Are women who engage in the business of catering to men’s fantasies exercising their own sexuality? That’s a tough question. I mean, we’re conditioned from such a young age to believe that female sexuality consists of catering to male sexuality that maybe it is for some people. Still, I would tend to argue that, since they’re being paid to fulfill a desire that comes out of someone else’s psyche, sex workers are exercising very little of their own sexuality and almost no real power (though they are exercising what agency they have within a patriarchal system). I’m open to discussing that with anyone whose experiences it doesn’t mesh with.

As for plain ol’ promiscuity and general Girls-Gone-Wild-esque behavior, I’d ask a similar question: do flashing one’s boobs, handing out blowjobs, and having sex with random dudes equal sexual empowerment for women? I know that there are women who genuinely enjoy doing such things, but I wonder where the enjoyment comes from. I’m not going to tell anyone where their sexual desires stem from, but I would like to ask people to consider the question for themselves, and tell me whether I’m full of shit for supposing that women who do enjoy such things like them because they’ve been bombarded with the idea that female sexual enjoyment should be dependent on the ability to arouse men.

You see that? I’m asking other human beings to think about some of the issues involved in the realm of human sexuality. Raising theoretical ethical issues with the sex industry and its impact on women’s lives and asking women to consider some of the more tangled cultural aspects of female sexuality does not equate with calling women sluts for engaging in this or that sexual activity.

So, how could anyone possibly accuse me of slut-shaming?

Ah, maybe because I ask people to consider the wider implications of their actions? Reducing that to slut-shaming is dishonest and provides a pretty lame foundation from which to engage with my arguments (if that’s even the intent, which I doubt). Human sexuality is a complex subject, and this argument is much more sophisticated than simplistic bullshit conceptions of sexuality like the Madonna/whore complex can account for. Let’s give it the respect and intellectual honesty it deserves, hmm?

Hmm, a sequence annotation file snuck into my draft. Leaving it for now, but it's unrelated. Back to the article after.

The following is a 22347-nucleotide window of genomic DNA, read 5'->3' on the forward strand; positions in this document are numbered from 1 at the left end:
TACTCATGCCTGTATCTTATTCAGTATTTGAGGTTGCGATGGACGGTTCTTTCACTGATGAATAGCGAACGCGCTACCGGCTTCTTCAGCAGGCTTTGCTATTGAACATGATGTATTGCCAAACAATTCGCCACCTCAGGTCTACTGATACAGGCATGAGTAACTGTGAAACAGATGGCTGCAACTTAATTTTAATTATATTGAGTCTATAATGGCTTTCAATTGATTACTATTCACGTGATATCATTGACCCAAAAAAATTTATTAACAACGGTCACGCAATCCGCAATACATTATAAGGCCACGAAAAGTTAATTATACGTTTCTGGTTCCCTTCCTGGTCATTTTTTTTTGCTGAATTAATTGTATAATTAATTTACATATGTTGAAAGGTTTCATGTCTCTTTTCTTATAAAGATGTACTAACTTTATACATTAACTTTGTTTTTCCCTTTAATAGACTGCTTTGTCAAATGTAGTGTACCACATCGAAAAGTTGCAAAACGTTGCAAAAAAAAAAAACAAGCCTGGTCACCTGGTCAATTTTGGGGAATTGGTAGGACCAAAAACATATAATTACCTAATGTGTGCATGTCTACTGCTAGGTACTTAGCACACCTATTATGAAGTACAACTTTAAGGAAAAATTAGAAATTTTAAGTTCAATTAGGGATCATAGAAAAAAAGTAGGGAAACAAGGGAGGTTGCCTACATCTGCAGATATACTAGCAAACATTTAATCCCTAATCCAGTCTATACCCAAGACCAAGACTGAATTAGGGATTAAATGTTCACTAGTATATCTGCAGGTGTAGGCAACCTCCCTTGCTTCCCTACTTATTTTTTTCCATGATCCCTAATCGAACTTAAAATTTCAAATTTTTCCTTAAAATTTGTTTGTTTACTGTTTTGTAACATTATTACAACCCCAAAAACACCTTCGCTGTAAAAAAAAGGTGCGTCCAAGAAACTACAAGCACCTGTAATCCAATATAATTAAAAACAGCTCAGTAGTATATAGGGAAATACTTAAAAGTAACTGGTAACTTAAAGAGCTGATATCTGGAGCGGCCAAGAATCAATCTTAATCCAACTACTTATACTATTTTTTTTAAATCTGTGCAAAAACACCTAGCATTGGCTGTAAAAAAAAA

Alright, enough about sex for today.


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Where are the sex-positive dudes at? (An invitation)

27 Jul

I’ve noticed, because I can read, that there are an awful lot more women out there fighting for women’s “right” to get naked, get fucked, and have the whole thing taped than there are men doing so. Why might that be? Every time I get into a conversation about sex positivism or third wavism (coinage!) with a group of people (that doesn’t include any radical feminists), the men (even the ones who use porn) seem more likely, if they’re being honest, to agree with me that porn and prostitution exist in inherent conflict with feminism, whereas the women want to tell me I’m blowing it as a feminist because I’m excluding women who engage in sex work from feminism. I’ve even met a few women who have told me that I’m worse than men are because I’m trying to tell them what to do, because I’m trying to limit their choices, as opposed to the men, who are all about letting them exercise their freedom and express their sexuality. That’s a real knee slapper.